Richard Allen, the suspect in the killing of two girls walking on a trail in Delphi, Indiana, in 2017, allegedly confessed to the crimes in jailhouse calls to his wife and mother, according to newly released documents.
Authorities arrested Allen, 50, in October 2022 in connection with the Feb. 14, 2017, killings of Liberty “Libby” German, 14, and Abigail Williams, 13, while they were walking on a popular trail in Delphi.
Carroll County prosecutor Nicholas McLeland asked a judge to disclose Allen’s medical records in a June filing in part because “the Defendant has admitted that he committed the offenses that he is charged with no less than five times while talking to his wife and his mother on the public jail phones available at the Indiana Department of Corrections,” according to the filing unsealed on Wednesday.
Allen’s defense attorney, Bradley Rozzi, said as much during a hearing this month.
Allen was an employee at CVS at the time of the murders. Locals were shocked when he was named as a suspect in the killings five years after the fact.
READ THE UNSEALED COURT DOCUMENT:
Indiana police say German used her cellphone to snap images of a man walking across the railroad bridge shortly before her and Williams’ bodies were found on Feb. 14, 2017, in a wooded area near the Delphi Historic Trail.
“We are extremely gratified by Judge Gull’s swift ruling and her adherence to transparency. We are also pleased that the other parties in the case have agreed that it is in the interests of both the public and the case to allow for the widespread viewing of court documents,” Cain and Greenlee said in a Wednesday statement. “Of course, Prosecutor [McLeland] and defense attorneys Baldwin and Rozzi will still retain the ability to file motions to seal certain sensitive documents, whenever it is appropriate and necessary to protect Richard Allen’s rights, the privacy of civilians, or any ongoing investigative angles.”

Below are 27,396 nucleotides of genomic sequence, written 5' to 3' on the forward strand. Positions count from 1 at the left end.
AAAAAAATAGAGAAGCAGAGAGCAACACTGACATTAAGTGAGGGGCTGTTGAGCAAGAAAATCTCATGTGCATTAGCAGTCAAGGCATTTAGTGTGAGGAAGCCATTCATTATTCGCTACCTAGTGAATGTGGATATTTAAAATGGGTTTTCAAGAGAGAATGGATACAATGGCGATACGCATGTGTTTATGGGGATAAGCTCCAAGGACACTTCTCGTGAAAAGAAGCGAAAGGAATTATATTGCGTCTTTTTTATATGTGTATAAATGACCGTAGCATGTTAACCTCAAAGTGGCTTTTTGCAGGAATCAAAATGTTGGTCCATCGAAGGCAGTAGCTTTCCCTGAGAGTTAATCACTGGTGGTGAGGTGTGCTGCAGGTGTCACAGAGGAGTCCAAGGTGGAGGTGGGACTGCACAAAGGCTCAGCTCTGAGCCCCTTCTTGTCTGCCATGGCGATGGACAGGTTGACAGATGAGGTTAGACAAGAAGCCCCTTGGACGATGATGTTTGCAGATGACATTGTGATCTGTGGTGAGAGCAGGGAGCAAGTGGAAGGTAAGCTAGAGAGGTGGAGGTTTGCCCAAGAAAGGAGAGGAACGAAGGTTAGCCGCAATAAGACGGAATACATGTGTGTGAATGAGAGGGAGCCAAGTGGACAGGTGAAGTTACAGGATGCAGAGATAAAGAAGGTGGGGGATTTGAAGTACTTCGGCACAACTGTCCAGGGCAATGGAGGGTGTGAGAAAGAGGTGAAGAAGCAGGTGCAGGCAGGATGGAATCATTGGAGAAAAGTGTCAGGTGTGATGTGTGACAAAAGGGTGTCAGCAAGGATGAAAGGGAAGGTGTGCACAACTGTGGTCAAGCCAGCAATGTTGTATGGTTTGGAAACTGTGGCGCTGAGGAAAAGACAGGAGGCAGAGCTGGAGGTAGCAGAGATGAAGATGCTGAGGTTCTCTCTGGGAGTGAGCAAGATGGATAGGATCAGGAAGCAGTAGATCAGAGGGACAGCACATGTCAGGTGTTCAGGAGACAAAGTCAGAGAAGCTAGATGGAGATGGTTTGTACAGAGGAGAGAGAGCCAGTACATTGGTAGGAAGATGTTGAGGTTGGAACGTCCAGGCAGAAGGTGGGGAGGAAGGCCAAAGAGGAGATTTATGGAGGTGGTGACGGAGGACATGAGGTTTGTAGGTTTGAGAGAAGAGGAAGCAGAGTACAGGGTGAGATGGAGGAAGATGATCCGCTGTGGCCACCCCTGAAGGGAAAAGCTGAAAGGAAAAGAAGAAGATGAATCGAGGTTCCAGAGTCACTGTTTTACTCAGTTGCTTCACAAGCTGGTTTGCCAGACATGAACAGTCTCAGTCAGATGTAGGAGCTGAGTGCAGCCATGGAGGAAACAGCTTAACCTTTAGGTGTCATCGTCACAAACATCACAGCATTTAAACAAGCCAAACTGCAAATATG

Richard Allen, 50, was arrested in October 2022 in connection to the 2017 murders of 14-year-old Liberty German and 13-year-old Abigail Williams. (Indiana State Police)
They added that the unsealing of documents is “a big win for the public and the press” and will likely help “dispel misinformation surrounding the case and encourage greater faith in Indiana’s criminal justice system.”